Villanova Biochemical Engineering Professor Leads US-EU Planning Efforts at European Meeting

Dr. William J. Kelly

Professor William J. Kelly, PhD, director of Villanova University’s graduate program in Biochemical Engineering, recently traveled to Nice, France to attend the third European Congress of Applied Biotechnology (ECAB3) meeting, which was held in conjunction with the 10th European Congress of Chemical Engineering (ECCE10). Dr. Kelly was accompanied by two doctoral students and several other US scientists and engineers. Their participation was supported by a grant from the National Science Foundation, on which Dr. Kelly was the lead author.

This NSF-supported group, consisting of 12 members, represented the US as part of the Biochemical Technology Division (BIOT) of the American Chemical Society. Among them were academics from Columbia University, Carnegie Mellon, San Jose State, the University of Delaware and Rensselaer Polytechnic Institute. Industry representatives from Merck and MedImmune also participated. Several of the members delivered presentations in the areas of Biopharmaceuticals, Drug Purification and Metabolic Engineering.

ECAB3 and ECCE10 afforded BIOT members the opportunity to plan for collaborations between US and European bio-scientists and generate ideas for the future. Dr. Kelly led an interactive meeting that allowed the US contingent to “brainstorm” with their EU counterparts, and then pitch their best ideas via a “Shark-tank” format.  Dr. Kelly smiled as he recalled the passion with which some of the European scientists embraced this approach, which they were not familiar with prior to the meeting. The best ideas to move forward with, as voted by the group, were focused on increasing interaction between graduate students in the US and Europe. Regular virtual meetings and webinars were proposed to encourage technical and cultural exchange. In addition, a biopharmaceutical facility design competition was suggested to foster camaraderie.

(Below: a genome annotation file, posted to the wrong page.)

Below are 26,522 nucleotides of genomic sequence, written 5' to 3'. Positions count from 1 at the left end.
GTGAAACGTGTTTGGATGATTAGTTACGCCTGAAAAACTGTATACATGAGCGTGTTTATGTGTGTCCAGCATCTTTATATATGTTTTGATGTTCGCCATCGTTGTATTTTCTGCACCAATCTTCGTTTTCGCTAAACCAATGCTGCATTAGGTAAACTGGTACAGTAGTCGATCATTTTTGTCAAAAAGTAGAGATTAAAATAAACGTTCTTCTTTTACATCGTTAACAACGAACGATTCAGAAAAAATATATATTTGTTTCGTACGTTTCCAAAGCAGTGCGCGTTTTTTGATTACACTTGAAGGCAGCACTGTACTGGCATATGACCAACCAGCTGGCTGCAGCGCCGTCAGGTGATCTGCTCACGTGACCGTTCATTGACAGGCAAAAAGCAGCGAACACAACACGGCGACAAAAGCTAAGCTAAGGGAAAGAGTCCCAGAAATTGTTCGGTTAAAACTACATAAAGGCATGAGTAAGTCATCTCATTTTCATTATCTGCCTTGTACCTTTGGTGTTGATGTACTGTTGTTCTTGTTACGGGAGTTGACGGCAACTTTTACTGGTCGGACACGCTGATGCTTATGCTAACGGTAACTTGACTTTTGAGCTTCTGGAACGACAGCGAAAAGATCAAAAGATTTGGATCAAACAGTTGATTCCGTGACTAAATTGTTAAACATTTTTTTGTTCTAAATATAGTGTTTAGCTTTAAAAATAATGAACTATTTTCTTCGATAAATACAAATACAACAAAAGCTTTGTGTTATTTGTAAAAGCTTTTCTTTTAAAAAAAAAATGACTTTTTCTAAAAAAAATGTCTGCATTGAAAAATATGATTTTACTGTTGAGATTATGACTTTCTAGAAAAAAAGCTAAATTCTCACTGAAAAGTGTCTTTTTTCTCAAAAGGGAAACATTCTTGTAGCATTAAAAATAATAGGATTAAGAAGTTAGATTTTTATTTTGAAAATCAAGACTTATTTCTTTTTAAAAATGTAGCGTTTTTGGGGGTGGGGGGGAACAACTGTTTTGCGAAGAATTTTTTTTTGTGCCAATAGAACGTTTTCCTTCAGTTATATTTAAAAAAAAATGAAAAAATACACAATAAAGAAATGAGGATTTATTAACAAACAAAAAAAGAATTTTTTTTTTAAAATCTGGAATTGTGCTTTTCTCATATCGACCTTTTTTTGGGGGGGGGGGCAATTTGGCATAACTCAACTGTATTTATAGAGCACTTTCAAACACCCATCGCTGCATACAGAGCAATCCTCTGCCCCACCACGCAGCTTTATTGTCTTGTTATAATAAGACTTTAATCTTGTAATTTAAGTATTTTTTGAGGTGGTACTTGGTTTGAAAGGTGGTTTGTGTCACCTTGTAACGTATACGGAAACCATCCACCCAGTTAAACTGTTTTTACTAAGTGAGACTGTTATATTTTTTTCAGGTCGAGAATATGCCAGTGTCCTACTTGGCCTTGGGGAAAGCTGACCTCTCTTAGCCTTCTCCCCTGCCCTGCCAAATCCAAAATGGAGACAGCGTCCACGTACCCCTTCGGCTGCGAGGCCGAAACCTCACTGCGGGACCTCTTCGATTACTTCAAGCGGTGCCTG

Dr. Kelly reflects on the meeting, “It was a great and unique opportunity for such strong groups of US and EU Biochemical Engineering faculty and industry scientists to come together. I’m looking forward to what lies ahead.” Once the spring semester is underway, Dr. Kelly is looking forward to coordinating the first virtual meeting between US and European graduate students.